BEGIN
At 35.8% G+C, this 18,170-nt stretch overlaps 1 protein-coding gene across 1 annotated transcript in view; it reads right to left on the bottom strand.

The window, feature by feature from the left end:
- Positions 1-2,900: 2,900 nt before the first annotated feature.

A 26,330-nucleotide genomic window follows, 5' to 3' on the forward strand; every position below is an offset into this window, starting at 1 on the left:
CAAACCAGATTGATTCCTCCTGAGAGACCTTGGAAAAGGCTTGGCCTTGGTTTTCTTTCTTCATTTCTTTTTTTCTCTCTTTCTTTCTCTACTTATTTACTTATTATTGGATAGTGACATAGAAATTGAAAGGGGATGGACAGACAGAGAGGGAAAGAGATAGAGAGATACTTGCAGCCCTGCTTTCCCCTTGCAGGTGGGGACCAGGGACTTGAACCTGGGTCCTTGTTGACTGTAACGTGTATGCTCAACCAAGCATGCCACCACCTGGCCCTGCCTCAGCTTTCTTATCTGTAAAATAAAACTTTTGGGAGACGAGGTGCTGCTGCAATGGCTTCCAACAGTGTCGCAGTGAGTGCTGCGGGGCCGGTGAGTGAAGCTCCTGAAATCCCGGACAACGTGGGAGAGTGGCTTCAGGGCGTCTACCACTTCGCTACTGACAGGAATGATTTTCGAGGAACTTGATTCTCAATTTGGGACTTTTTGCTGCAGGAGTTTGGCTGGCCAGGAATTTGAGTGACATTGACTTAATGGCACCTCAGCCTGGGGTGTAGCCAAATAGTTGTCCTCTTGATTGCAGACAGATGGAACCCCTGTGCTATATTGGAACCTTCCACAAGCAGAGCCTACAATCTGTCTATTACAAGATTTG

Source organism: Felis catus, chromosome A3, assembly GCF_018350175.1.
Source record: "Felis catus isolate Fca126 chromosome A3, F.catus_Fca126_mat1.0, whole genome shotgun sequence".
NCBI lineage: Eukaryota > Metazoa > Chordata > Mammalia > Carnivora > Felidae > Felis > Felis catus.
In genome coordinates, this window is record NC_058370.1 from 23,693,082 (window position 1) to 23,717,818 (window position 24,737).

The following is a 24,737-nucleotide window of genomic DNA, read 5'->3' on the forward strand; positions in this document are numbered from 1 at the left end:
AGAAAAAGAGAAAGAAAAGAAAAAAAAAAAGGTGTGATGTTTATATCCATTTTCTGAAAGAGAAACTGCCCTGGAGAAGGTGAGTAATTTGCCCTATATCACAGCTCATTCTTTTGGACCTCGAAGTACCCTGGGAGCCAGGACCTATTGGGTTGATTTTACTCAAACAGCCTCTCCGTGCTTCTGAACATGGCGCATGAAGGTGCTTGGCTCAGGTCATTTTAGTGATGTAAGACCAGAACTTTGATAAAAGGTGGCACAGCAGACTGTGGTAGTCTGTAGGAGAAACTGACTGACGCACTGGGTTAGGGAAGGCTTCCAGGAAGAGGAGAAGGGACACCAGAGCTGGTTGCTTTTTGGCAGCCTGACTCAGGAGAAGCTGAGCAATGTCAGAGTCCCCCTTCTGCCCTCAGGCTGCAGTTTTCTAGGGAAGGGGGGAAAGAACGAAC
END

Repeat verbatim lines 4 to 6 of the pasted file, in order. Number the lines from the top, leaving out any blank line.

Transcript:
A 26,330-nucleotide genomic window follows, 5' to 3' on the forward strand; every position below is an offset into this window, starting at 1 on the left:
CAAACCAGATTGATTCCTCCTGAGAGACCTTGGAAAAGGCTTGGCCTTGGTTTTCTTTCTTCATTTCTTTTTTTCTCTCTTTCTTTCTCTACTTATTTACTTATTATTGGATAGTGACATAGAAATTGAAAGGGGATGGACAGACAGAGAGGGAAAGAGATAGAGAGATACTTGCAGCCCTGCTTTCCCCTTGCAGGTGGGGACCAGGGACTTGAACCTGGGTCCTTGTTGACTGTAACGTGTATGCTCAACCAAGCATGCCACCACCTGGCCCTGCCTCAGCTTTCTTATCTGTAAAATAAAACTTTTGGGAGACGAGGTGCTGCTGCAATGGCTTCCAACAGTGTCGCAGTGAGTGCTGCGGGGCCGGTGAGTGAAGCTCCTGAAATCCCGGACAACGTGGGAGAGTGGCTTCAGGGCGTCTACCACTTCGCTACTGACAGGAATGATTTTCGAGGAACTTGATTCTCAATTTGGGACTTTTTGCTGCAGGAGTTTGGCTGGCCAGGAATTTGAGTGACATTGACTTAATGGCACCTCAGCCTGGGGTGTAGCCAAATAGTTGTCCTCTTGATTGCAGACAGATGGAACCCCTGTGCTATATTGGAACCTTCCACAAGCAGAGCCTACAATCTGTCTATTACAAGATTTG

Source organism: Felis catus, chromosome A3, assembly GCF_018350175.1.